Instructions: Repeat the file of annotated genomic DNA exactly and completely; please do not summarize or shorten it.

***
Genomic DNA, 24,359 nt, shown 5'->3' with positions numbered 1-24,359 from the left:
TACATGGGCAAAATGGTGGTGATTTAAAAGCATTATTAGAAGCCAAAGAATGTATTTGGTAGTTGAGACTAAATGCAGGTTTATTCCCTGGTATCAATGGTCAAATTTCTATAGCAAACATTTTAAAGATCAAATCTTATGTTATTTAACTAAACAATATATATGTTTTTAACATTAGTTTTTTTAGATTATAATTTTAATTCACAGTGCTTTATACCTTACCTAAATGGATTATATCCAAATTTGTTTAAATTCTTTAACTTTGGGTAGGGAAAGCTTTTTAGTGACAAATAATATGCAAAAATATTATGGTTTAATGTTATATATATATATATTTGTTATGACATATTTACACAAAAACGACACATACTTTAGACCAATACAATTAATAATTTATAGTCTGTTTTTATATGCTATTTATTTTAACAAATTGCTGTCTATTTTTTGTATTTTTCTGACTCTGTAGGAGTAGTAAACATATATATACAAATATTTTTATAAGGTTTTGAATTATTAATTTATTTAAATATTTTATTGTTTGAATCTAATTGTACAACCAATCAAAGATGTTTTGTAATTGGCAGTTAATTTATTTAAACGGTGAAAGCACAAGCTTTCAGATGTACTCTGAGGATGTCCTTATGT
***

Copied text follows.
Genomic DNA, 24,359 nt, shown 5'->3' with positions numbered 1-24,359 from the left:
TACATGGGCAAAATGGTGGTGATTTAAAAGCATTATTAGAAGCCAAAGAATGTATTTGGTAGTTGAGACTAAATGCAGGTTTATTCCCTGGTATCAATGGTCAAATTTCTATAGCAAACATTTTAAAGATCAAATCTTATGTTATTTAACTAAACAATATATATGTTTTTAACATTAGTTTTTTTAGATTATAATTTTAATTCACAGTGCTTTATACCTTACCTAAATGGATTATATCCAAATTTGTTTAAATTCTTTAACTTTGGGTAGGGAAAGCTTTTTAGTGACAAATAATATGCAAAAATATTATGGTTTAATGTTATATATATATATATTTGTTATGACATATTTACACAAAAACGACACATACTTTAGACCAATACAATTAATAATTTATAGTCTGTTTTTATATGCTATTTATTTTAACAAATTGCTGTCTATTTTTTGTATTTTTCTGACTCTGTAGGAGTAGTAAACATATATATACAAATATTTTTATAAGGTTTTGAATTATTAATTTATTTAAATATTTTATTGTTTGAATCTAATTGTACAACCAATCAAAGATGTTTTGTAATTGGCAGTTAATTTATTTAAACGGTGAAAGCACAAGCTTTCAGATGTACTCTGAGGATGTCCTTATGT